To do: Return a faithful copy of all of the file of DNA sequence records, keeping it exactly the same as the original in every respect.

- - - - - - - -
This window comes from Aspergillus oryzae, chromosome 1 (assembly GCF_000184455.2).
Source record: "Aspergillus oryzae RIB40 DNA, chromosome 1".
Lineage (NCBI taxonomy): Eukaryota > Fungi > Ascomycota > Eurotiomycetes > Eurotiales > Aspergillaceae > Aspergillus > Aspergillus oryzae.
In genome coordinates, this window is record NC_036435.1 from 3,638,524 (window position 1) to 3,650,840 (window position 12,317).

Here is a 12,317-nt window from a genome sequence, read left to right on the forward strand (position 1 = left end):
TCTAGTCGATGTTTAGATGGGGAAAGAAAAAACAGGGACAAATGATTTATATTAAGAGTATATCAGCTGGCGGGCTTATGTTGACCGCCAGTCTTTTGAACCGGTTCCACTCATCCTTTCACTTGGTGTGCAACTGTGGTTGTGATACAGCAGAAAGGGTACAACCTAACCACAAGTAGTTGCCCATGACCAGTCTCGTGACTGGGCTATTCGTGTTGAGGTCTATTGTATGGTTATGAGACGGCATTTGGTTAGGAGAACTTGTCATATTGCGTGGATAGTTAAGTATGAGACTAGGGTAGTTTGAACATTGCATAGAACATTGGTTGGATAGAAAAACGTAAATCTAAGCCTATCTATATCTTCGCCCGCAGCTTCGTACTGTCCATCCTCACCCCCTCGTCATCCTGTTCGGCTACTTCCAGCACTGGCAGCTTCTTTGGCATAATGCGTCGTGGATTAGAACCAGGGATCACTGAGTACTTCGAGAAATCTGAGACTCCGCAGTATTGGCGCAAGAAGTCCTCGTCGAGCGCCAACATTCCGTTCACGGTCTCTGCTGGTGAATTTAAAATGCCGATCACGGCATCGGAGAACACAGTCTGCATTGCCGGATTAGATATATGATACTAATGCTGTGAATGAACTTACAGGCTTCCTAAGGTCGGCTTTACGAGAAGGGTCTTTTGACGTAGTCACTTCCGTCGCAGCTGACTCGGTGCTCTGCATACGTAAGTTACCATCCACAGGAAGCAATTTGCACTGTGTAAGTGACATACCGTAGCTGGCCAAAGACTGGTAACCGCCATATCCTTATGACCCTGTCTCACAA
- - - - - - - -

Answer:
This window comes from Aspergillus oryzae, chromosome 1 (assembly GCF_000184455.2).
Source record: "Aspergillus oryzae RIB40 DNA, chromosome 1".
Lineage (NCBI taxonomy): Eukaryota > Fungi > Ascomycota > Eurotiomycetes > Eurotiales > Aspergillaceae > Aspergillus > Aspergillus oryzae.
In genome coordinates, this window is record NC_036435.1 from 3,638,524 (window position 1) to 3,650,840 (window position 12,317).

Here is a 12,317-nt window from a genome sequence, read left to right on the forward strand (position 1 = left end):
TCTAGTCGATGTTTAGATGGGGAAAGAAAAAACAGGGACAAATGATTTATATTAAGAGTATATCAGCTGGCGGGCTTATGTTGACCGCCAGTCTTTTGAACCGGTTCCACTCATCCTTTCACTTGGTGTGCAACTGTGGTTGTGATACAGCAGAAAGGGTACAACCTAACCACAAGTAGTTGCCCATGACCAGTCTCGTGACTGGGCTATTCGTGTTGAGGTCTATTGTATGGTTATGAGACGGCATTTGGTTAGGAGAACTTGTCATATTGCGTGGATAGTTAAGTATGAGACTAGGGTAGTTTGAACATTGCATAGAACATTGGTTGGATAGAAAAACGTAAATCTAAGCCTATCTATATCTTCGCCCGCAGCTTCGTACTGTCCATCCTCACCCCCTCGTCATCCTGTTCGGCTACTTCCAGCACTGGCAGCTTCTTTGGCATAATGCGTCGTGGATTAGAACCAGGGATCACTGAGTACTTCGAGAAATCTGAGACTCCGCAGTATTGGCGCAAGAAGTCCTCGTCGAGCGCCAACATTCCGTTCACGGTCTCTGCTGGTGAATTTAAAATGCCGATCACGGCATCGGAGAACACAGTCTGCATTGCCGGATTAGATATATGATACTAATGCTGTGAATGAACTTACAGGCTTCCTAAGGTCGGCTTTACGAGAAGGGTCTTTTGACGTAGTCACTTCCGTCGCAGCTGACTCGGTGCTCTGCATACGTAAGTTACCATCCACAGGAAGCAATTTGCACTGTGTAAGTGACATACCGTAGCTGGCCAAAGACTGGTAACCGCCATATCCTTATGACCCTGTCTCACAA